GM struggles for comeback

Layoff of 30,000 might not be enough, analysts say

30,000 GM workers to be laid off


The sweeping plans announced by General Motors Corp. yesterday to close nine plants and cut 30,000 jobs over the next three years might not be enough to save a struggling company mired by higher costs than most of its competitors, industry experts said.

Though the announcement served as yet another harsh blow to struggling American automakers, some experts called the cutbacks a continuation of the company's decades-old problems.

They said U.S. automakers such as General Motors and Ford will never be able to compete against foreign companies such as Toyota unless those automakers figure out a more efficient way to build cars that consumers will buy.

"I think it's a step in the right direction," said Jack W. Plunkett, chief executive officer of Plunkett Research Ltd., a market research firm in Houston and publisher of Plunkett's Automobile Industry Almanac. "Would I be willing to say it's going to create a comeback? No."

General Motors has been losing a battle to foreign competitors with lower production costs, and it has been hindered by high health care and pension costs for its workers and retirees.

The company's bond rating has been cut to junk status and it has struggled with design problems. GM also has also bet much of its business on gas-guzzling sport utility vehicles, which rising oil prices have made less attractive to consumers.

"It just goes back for the last 20 to 30 years that they just weren't building enough cars and trucks at their factories that people wanted to buy," said Haig Stoddard, an analyst for, an automotive information company in Southfield, Mich.

In May, 1,100 people lost their jobs when GM closed its Baltimore van assembly plant after sales of the Chevy Astro and GMC Safari vans manufactured there dwindled. The closing had long been rumored because neither of the vehicles - the only products made at the Broening Highway plant since 1984 - had been remodeled in 20 years.

The plant closings announced yesterday are far more sweeping. But experts said those moves might not do enough to address the company's overarching costs.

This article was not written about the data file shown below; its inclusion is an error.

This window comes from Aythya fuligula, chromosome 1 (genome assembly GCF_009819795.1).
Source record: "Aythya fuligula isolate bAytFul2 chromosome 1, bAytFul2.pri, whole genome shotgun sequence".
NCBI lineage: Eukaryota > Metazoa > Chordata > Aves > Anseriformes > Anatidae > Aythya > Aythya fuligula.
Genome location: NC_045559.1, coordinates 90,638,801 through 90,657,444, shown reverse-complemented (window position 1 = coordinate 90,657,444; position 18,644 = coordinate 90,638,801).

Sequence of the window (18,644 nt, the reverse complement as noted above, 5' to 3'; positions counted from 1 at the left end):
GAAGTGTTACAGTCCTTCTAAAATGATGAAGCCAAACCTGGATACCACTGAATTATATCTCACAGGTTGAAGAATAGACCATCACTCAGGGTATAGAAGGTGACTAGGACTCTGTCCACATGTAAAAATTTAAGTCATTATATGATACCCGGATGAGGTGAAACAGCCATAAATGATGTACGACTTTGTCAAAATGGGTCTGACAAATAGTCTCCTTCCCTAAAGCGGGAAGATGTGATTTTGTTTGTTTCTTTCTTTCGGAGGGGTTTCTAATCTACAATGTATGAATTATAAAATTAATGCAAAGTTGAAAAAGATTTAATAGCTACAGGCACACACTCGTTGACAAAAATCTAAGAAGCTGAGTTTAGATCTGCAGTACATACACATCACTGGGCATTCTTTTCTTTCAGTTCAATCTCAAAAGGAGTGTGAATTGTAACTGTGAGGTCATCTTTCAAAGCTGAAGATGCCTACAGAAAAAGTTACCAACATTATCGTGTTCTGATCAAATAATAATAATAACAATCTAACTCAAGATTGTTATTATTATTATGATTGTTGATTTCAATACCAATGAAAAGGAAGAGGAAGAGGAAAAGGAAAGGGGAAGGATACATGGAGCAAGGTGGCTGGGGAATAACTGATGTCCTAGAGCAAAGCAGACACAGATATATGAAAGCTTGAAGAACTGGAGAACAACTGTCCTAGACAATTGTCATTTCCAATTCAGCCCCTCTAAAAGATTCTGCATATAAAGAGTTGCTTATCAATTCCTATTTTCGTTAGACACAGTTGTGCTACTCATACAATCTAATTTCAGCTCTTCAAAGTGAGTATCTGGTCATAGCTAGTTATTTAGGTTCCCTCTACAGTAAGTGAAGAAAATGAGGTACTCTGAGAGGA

"If suddenly their product line was of great interest to consumers, they still have an inherent cost problem that their competitors don't have," Plunkett said.

Last month, General Motors reported a $1.6 billion loss for the third quarter.

Yesterday, the company also said it would close three service and parts operations facilities, slashing its production capacity to 4.2 million vehicles by 2008. The move will cut GM's assembly capacity 30 percent from 2002. It is expected to save $7 billion a year by the end of 2006.

GM's move came days after Ford Motor Co. said that next year it would cut 4,000 jobs, or 10 percent of its North American work force. Meanwhile, experts say Japanese automakers such as Toyota are grabbing market share with more consumer-friendly, reliable products that are produced more efficiently.

"GM and Ford keep putting out the same boring cars that are almost as good as Japanese cars and almost as reliable and they're more costly to make," said Peter Morici, an economist and professor of business at the University of Maryland's Robert H. Smith School of Business.

DaimlerChrysler AG shares the burden of high blue-collar labor costs with GM and Ford, but experts say what is beginning to set Chrysler apart is that it can make cars more cost-effectively.

Morici said GM's cost problems reach beyond the factory floor, all the way to the boardroom.

"You've got a problem here in that you seem to have managers in both [GM and Ford] that are just not accountable," he said.

The 30,000 job cuts GM announced yesterday include 25,000 that were previously announced. It said it plans to close assembly plants or cut back shifts at plants in Oklahoma City; Lansing, Mich.; Spring Hill, Tenn.; Doraville, Ga.; Moraine, Ohio; and Ontario, Canada.

Service parts operations and power-train facilities to close include those in Lansing; Ypsilanti, Mich.; Pittsburgh; Portland, Ore.; Ontario; and Flint, Mich.

The company's Allison Transmission plant in White Marsh, Baltimore County, was not on the list of facilities slated to close.

"The decisions we are announcing today were very difficult to reach because of their impact on our employees and the communities where we live and work," GM Chairman and Chief Executive Officer Rick Wagoner said in a statement.

"But these actions are necessary for GM to get its costs in line with our major global competitors. In short, they are an essential part of our plan to return our North American operations to profitability as soon as possible."

The closings and cutbacks are the most recent sign of wider financial trouble at the automaker.

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